$199 for one mountain and a dragon? Meh...
Last night, I stumbled upon (not for the first time) WETA's site, the guys behind LOTR and Hobbit.
I saw Thorin's map prop replica. What got me reading is the description of the printing and aging (distressing paper) process.
Here's the map:
Anyone has any experience with aging paper and or printing it out the same way that WETA does it?
The reason I'm asking is that we'd like to give a map parchment with Riftforge's map to the first X players. I'd love to be able to do something along the lines of Thorin's map, of course, without the $200 price tag.
Distressing one map is fairly straightforward (start with good linen or rag paper, crumple a bit, fold a few dozen times to get relaxed fold lines (folding almost but not quite in the same places each time), spill one or more kinds of tea on it for staining, bake in an oven to get a more brittle and aged paper, whacking repeatedly and possibly hitting it with sandpaper to distress the edges). Doing them in bulk is something I wouldn't want to contemplate. It's probably much easier to distress one, scan it, and print multiples of that.
You are probably right about the "multiply it by 100 times" problem. I'm planning to get rough Arches paper and some distress inks and give it a shot. I'm hesitant to use real tea (or coffee) because the acid will deteriorate the paper in the long run (100 years?!?).
P.S. My better half seems to have plenty of free time, maybe I get her involved.
If you use iron gall ink, it'll eat through the paper on its own in a hundred years or so (depending on storage conditions). Modern inks may have a different set of characteristics, especially printer inks. There's always the bicarbonate treatment to eliminate the acid problem if that's a concern to you (wash the paper with a magnesium bicarbonate solution to neutralize any acid).
I print things out quite a bit, and then "age" them for my rpg group. Distressing something, scanning it, and then reproducing it - just like making something look "distressed" via photoshop/gimp - it just never looks right to me when you print it out. It looks too perfect to me, and then you still end up having to fold it and what not. Keep in mind, you want to use a laser printer - not a inkjet (or the like).
Steps I use are:
1. Print on higher quality paper (usually resume paper or the like) using laser printer.
2. Take a Tea bag, let it step in hot tea for say - 1 minute. Then use it to go over both sides of the paper, making sure to coat it completely. Till you get a nice "Tan" parchment like look.
3. Fill a bowl w/ balsimic vinegar - and dip the edges so they come out w/ a darker look aged look.
4. Crumple up into a little ball.
5. Unfold and iron out (this is like the ovan step from above, but get's the paper back to nice and flat and is pretty quick).
6. Fold where you want it a couple time, and then set under a heavy book.
If you want to add a few more steps - try rubbing used coffee grinds over the paper after you've "Teabagged" it (hehehehe. Yes. I went there). Also, wet the bottom of one of your coffee cups and set it on the paper after you've ironed it to get some pleasent coffee wring stains.
I frequently keep a couple extra pieces around blank, and have a nice black pen that to use on them for quick hand drawn maps &/or notes that my group finds.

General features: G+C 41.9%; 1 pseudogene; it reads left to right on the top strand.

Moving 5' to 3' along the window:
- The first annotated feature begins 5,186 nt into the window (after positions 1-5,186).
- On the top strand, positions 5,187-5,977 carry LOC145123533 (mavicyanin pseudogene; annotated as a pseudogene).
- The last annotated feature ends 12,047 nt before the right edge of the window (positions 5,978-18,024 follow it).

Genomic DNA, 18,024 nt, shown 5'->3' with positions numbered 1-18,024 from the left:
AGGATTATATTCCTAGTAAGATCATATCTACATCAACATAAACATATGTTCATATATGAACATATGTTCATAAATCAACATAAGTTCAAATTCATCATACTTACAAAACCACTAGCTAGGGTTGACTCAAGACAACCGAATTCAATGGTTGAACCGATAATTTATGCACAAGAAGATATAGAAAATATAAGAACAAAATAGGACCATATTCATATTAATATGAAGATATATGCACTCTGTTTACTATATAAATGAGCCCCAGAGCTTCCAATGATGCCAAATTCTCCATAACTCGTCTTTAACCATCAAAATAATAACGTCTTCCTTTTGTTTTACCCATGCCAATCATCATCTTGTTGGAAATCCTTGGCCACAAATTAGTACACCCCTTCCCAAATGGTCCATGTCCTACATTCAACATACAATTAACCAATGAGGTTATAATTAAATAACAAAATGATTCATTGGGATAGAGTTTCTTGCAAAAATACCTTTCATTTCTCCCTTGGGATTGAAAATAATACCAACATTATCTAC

Also, the acids in the tea, coffee, and vinegar will affect the paper's longevity - one of the reasons I like a nice higher quality paper. However, it's quick and even then "distressing" the paper, like distressing jeans will affect the longevity. I would image though, if you take care of the paper, it should easily still last a very long time. That it's so easy to do, makes up for any loss of longevity IMO.
Last edited by MeFanch; 08-12-2013 at 04:52 AM.
As others have said, the aging process is relatively straight forward. You basically do the things to a document that would actually be done to a document over its lifetime. The difference is you do it all at once, instead of over a period of decades. (I say "straight forward" but there's an art to it, and making it look good takes some skill).
Incidentally, in the film industry we call it "breakdown". Oh, and just for some trivia, the difference between the "regular" Thorin map (which is USD$29.99) and the replica one is considerably more than just breakdown. They're noticeably different in terms of quality in every aspect, not to mention the regular art print map has all of the copyright information on it! Of course, the other thing to bear in mind is that film art and costume department finishers (the people who break down props, sets and costumes) are much better at breaking things down than either you or I, so a big part of that price is paying for the expert work that actually makes the map look like it really is hundreds of years old and not just a picture someone screwed up and spilled some coffee on!
FYI, I've seen Thorin's map and it's a beautiful piece of work. I was highly tempted to buy one. Definitely worth $200 for one mountain and a dragon.
I don't doubt the prop replica looks nice. I've seen photos of several and they all look "identical" and not in a bad way. The types of creases are very similar. In short, it's a very precise work for the calligrapher who did them.
That said, it's a treasure map, not an area map like ours. It's also done by a calligrapher, while ours is done by Sapiento. So there's that.
Again, thanks for all the advice. I plan to follow through with the bits that will be safe for the paper, and only use coffee/tea as an experiment. There's a Ranger distress ink called Tea, so probably you can do a decent job of just simulating teabagging (there, I said it).